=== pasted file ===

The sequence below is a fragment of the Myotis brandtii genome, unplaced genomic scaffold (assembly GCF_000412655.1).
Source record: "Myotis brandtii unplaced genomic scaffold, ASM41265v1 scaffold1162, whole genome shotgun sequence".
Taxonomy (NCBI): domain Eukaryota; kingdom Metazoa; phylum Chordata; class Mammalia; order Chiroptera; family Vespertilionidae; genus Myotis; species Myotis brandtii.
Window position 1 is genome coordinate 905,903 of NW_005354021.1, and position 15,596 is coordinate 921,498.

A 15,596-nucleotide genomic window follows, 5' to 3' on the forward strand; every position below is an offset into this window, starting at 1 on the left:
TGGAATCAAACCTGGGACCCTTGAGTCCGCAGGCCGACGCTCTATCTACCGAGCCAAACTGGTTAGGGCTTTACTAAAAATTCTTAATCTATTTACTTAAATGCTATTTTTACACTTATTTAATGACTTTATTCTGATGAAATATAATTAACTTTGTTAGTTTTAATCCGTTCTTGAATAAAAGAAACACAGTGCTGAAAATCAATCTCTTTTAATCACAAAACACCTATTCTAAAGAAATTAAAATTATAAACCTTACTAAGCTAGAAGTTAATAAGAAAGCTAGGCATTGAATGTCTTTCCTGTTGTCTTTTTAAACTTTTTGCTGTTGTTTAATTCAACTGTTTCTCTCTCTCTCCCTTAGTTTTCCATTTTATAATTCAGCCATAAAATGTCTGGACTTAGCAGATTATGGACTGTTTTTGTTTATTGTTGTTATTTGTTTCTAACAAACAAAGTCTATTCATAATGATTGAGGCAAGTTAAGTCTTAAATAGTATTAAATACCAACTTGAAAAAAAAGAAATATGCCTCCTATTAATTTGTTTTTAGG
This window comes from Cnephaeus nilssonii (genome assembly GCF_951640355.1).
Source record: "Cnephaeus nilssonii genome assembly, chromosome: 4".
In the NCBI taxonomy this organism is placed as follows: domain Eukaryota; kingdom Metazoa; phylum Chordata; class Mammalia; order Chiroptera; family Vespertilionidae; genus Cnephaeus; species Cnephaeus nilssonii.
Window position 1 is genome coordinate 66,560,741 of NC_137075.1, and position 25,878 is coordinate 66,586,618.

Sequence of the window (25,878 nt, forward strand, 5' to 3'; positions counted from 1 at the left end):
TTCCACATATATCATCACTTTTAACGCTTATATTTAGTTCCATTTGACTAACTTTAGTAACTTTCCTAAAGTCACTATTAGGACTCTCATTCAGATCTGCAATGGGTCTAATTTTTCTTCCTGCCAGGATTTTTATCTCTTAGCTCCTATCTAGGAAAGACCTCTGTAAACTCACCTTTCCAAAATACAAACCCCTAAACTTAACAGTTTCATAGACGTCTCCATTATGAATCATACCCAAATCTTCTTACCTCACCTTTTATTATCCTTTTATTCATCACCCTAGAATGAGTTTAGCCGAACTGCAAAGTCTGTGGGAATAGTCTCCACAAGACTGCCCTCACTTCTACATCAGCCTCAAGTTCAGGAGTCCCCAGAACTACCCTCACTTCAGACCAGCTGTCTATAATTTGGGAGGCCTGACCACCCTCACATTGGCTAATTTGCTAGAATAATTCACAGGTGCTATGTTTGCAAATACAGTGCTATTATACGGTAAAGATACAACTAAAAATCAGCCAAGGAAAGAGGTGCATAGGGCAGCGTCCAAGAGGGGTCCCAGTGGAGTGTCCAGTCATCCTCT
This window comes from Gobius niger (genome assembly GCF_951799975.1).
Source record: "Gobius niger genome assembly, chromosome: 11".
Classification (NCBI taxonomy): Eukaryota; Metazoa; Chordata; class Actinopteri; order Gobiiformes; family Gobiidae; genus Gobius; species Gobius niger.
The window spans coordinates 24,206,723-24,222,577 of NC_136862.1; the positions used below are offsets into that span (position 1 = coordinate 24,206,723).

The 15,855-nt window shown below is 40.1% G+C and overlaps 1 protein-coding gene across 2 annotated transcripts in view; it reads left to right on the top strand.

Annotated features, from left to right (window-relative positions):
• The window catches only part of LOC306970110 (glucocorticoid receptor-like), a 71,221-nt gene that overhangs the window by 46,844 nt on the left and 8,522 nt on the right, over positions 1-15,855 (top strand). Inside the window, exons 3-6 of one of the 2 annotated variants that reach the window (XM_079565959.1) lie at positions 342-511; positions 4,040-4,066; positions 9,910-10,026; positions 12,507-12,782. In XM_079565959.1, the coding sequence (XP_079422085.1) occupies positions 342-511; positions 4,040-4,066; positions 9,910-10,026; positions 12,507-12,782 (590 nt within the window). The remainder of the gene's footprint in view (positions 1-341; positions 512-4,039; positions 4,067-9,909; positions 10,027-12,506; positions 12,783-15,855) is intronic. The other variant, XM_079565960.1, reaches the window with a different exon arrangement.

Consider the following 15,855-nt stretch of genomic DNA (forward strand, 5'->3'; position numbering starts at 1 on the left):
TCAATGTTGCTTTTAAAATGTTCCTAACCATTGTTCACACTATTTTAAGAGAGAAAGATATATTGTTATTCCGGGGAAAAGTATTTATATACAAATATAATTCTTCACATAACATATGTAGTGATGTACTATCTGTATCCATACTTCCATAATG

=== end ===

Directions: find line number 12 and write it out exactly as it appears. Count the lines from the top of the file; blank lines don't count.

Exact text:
TTCCACATATATCATCACTTTTAACGCTTATATTTAGTTCCATTTGACTAACTTTAGTAACTTTCCTAAAGTCACTATTAGGACTCTCATTCAGATCTGCAATGGGTCTAATTTTTCTTCCTGCCAGGATTTTTATCTCTTAGCTCCTATCTAGGAAAGACCTCTGTAAACTCACCTTTCCAAAATACAAACCCCTAAACTTAACAGTTTCATAGACGTCTCCATTATGAATCATACCCAAATCTTCTTACCTCACCTTTTATTATCCTTTTATTCATCACCCTAGAATGAGTTTAGCCGAACTGCAAAGTCTGTGGGAATAGTCTCCACAAGACTGCCCTCACTTCTACATCAGCCTCAAGTTCAGGAGTCCCCAGAACTACCCTCACTTCAGACCAGCTGTCTATAATTTGGGAGGCCTGACCACCCTCACATTGGCTAATTTGCTAGAATAATTCACAGGTGCTATGTTTGCAAATACAGTGCTATTATACGGTAAAGATACAACTAAAAATCAGCCAAGGAAAGAGGTGCATAGGGCAGCGTCCAAGAGGGGTCCCAGTGGAGTGTCCAGTCATCCTCT